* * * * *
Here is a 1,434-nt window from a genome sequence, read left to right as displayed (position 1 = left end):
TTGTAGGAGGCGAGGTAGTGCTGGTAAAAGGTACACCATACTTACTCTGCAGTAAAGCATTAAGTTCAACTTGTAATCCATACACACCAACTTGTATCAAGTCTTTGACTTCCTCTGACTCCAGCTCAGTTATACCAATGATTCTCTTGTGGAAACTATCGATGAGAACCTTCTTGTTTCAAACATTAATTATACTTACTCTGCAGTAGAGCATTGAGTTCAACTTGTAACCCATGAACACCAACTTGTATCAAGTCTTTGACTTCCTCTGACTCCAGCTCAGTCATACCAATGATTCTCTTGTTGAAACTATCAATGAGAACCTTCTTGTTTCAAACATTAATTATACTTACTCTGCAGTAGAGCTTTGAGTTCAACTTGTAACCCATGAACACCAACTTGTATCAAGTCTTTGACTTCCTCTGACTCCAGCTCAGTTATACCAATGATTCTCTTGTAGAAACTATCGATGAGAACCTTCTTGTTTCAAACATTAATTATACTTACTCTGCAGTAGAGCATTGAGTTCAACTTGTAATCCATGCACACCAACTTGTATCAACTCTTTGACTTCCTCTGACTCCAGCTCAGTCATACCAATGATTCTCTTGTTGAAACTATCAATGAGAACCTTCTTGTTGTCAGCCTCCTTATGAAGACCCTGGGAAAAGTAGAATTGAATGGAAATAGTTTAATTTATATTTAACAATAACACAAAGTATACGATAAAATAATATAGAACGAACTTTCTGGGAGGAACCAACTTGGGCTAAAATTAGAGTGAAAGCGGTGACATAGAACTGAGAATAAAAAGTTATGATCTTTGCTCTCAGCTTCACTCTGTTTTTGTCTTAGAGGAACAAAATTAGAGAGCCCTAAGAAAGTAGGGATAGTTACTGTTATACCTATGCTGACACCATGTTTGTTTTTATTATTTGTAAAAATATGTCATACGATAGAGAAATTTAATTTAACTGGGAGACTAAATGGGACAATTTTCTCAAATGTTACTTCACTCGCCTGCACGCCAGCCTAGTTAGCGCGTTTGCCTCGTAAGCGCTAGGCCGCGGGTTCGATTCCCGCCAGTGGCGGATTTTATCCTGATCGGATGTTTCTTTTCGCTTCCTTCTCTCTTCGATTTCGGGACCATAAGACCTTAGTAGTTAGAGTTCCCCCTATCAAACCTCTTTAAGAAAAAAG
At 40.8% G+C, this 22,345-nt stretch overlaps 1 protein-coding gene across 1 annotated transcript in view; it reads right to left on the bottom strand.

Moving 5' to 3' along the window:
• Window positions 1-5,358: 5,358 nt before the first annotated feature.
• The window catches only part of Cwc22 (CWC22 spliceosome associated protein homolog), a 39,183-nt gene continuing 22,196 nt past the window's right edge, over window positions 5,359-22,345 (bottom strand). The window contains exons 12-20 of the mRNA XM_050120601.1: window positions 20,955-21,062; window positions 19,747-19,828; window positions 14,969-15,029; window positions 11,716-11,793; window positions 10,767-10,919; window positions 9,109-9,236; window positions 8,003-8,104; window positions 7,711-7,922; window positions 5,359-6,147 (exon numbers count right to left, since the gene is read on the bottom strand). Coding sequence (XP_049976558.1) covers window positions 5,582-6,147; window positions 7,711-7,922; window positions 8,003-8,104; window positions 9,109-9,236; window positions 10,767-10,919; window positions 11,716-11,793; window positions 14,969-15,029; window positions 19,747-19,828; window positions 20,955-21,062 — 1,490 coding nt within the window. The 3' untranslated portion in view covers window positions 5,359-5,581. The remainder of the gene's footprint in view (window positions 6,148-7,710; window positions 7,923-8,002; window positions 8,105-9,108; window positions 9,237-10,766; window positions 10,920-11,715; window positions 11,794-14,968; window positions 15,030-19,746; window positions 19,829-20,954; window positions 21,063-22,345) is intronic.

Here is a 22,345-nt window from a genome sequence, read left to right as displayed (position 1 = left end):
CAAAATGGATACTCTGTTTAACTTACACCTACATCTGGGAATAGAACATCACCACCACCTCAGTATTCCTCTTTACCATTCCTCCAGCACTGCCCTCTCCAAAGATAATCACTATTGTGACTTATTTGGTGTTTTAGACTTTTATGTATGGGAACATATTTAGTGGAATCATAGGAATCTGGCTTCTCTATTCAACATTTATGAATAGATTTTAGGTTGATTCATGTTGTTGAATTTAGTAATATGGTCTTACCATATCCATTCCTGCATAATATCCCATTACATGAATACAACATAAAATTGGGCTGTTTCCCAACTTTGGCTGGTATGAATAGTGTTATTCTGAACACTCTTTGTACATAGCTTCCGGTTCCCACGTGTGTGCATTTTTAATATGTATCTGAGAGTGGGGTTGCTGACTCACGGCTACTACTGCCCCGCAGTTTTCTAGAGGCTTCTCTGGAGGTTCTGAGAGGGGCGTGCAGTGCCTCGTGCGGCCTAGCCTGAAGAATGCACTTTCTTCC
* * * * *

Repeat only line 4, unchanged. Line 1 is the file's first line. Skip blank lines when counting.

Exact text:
Moving 5' to 3' along the window: